Where are authenticity and accuracy in our “superficial” content consumption habits?

The insurance of authenticity and accuracy in our news has traditionally been a standard practice in journalism, earning various publications credibility and trust from their viewership. However, with the advent of the new media environment, it is arguable that both producer and consumer values are changing in regards to what we demand from our news and information sources, with less emphasis on this authenticity and accuracy. As such, we are immersed in an online environment of “clickbait” headlines designed by a host of content creators competing for our increasingly short attention spans. This reveals an issue that is growing in prominence in our society: are the authenticity and accuracy of our online information being compromised, in favour of garnering page views? Are our media consumption habits overlooking truth in exchange for what seems to be more impressive and impactful content? We may be adopting a culture of online content that forgos authenticity and accuracy based on our changing practices of finding and reading information online, which in turn affects the quality of content that is published for consumption.

Nathaniel Barr, in his Quartz article “Most of the information we spread online is quantifiably ‘bullshit,’” provides a possible explanation for our interaction with online information. He asserts that the internet “may encourage a shallow kind of information processing that facilitates belief in bullshit,” which he describes as content that viewers may find “profound” or impressive upon first impression. He quotes Nicolas Carr to further comment on our increasingly “superficial” media consumption practices, with our tendency to “skim” rather than engage with the content. This underscores our possible departure from a focus on the authenticity and accuracy of an information source, opting instead to discover the “profound” on the net. However, Barr seems to attribute our tendency for superficiality solely to the internet as a medium, but the modern publication of information online also depends on what the audience demands from the content creators, which in turn creates a cycle of content shaped by both sides–the internet is the environment that allows this targeted content creation, but it shouldn’t be blamed per se for the content we might define as bullshit.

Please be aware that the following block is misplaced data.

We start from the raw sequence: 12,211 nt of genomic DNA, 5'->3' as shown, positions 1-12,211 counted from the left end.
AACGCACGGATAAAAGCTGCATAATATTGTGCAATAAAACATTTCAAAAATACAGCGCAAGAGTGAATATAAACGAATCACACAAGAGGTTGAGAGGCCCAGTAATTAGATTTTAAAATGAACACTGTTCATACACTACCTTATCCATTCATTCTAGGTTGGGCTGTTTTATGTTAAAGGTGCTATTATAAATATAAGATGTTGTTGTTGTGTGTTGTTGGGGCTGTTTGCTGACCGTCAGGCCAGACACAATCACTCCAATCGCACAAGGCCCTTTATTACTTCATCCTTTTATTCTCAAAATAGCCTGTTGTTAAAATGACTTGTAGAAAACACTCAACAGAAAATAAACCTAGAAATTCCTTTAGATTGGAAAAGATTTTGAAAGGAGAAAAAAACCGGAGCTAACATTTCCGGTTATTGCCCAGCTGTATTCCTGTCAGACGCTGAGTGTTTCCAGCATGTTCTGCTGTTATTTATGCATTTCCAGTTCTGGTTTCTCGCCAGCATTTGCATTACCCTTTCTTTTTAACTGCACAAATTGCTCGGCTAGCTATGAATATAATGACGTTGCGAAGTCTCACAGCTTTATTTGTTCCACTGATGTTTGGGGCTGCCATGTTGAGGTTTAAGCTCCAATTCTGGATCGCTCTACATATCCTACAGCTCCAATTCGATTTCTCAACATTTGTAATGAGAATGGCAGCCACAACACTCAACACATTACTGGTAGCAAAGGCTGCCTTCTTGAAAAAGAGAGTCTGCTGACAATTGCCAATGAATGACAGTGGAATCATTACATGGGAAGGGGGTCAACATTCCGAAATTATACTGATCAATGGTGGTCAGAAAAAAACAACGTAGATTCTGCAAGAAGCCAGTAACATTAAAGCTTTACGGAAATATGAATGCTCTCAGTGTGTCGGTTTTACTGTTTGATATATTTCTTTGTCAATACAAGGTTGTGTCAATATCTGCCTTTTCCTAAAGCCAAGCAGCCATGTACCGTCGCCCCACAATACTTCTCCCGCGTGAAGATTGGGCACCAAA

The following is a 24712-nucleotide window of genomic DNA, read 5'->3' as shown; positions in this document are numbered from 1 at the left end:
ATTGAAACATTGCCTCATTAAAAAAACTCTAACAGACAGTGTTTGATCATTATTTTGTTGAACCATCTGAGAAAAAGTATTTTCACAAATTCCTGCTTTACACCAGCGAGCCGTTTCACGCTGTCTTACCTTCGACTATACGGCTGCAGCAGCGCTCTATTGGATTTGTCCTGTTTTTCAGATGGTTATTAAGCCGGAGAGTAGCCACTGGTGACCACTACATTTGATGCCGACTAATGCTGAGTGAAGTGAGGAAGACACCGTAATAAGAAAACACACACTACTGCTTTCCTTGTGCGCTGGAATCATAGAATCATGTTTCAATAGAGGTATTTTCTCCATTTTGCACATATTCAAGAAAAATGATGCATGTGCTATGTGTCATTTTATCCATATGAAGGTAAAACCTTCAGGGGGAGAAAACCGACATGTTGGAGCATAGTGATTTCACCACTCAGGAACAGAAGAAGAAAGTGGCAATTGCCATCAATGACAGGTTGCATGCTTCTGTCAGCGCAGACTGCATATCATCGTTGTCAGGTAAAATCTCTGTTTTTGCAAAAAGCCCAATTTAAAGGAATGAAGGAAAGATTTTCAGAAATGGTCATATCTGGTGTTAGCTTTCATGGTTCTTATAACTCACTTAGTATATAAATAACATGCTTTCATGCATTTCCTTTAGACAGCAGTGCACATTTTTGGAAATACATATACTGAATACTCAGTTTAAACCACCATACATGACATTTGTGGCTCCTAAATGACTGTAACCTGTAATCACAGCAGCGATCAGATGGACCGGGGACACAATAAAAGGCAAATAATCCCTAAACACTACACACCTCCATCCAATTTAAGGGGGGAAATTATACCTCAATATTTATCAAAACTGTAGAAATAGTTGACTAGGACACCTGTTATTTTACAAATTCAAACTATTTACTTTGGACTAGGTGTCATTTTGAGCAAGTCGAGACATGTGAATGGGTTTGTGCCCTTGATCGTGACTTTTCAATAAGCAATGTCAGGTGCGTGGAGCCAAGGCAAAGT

Barr further highlights our seemingly growing disregard for the truth by quoting Harry Frankfurt’s definition of bullshit as “speech that is designed to impress but lacks a direct concern for the truth,” noting its widespread presence on the internet. Specifically, he comments on the realm of politics and its related dissemination of misleading claims that are “valued for their persuasiveness in making a point, rather than for their connection to reality.” This presents a possible connection to the popular cultural conception that particular Western news media outlets tend to sensationalize news headlines and reports in order to pique our interest; the content may not necessarily be untruthful or inaccurate, but perhaps there is a certain emphasis on language of persuasion and fixation on specific details rather than a more neutral storytelling style, which in turn influences a particular perspective on the subject. In my own experience, I noticed a pattern in my mobile notifications of news headlines from both CBC and BBC: CBC generally provides a broader, more brief and direct overview of its news headlines while BBC provides more detail in its chosen adjectives or inclusion of particular statistics. For example, CBC reports “Iceland’s PM resigns amid Panama Papers tax haven leaks” while BBC reports “Icelandic prime minister resigns after revelations in Panama papers of his offshore investments — Icelandic media.” BBC’s presentation of the details “revelations”, “offshore investments” and sourcing the “Icelandic media” clearly attempts to promote these potential points of interest to the reader by using these keywords and establishing its authenticity from the Icelandic media itself. To me, this reinforcement of authenticity in the headline also seems to be attempting to counter an emerging online culture of “bullshit” that lacks such authenticity and accuracy, by citing BBC’s credibility in opposition to other publications out there that may only be seeking provocative responses or page views. Ultimately, the authenticity and accuracy of online content is not always evident in our new media environment (both as a result of the consumer “skimming” for the “profound” and the producer promoting for page views and audience interest), but if we are to productively educate ourselves and others we may need to shift our focus on more critical media consumption practices rather than a superficial engagement with online information.

One clap, two clap, three clap, forty?

By clapping more or less, you can signal to us which stories really stand out.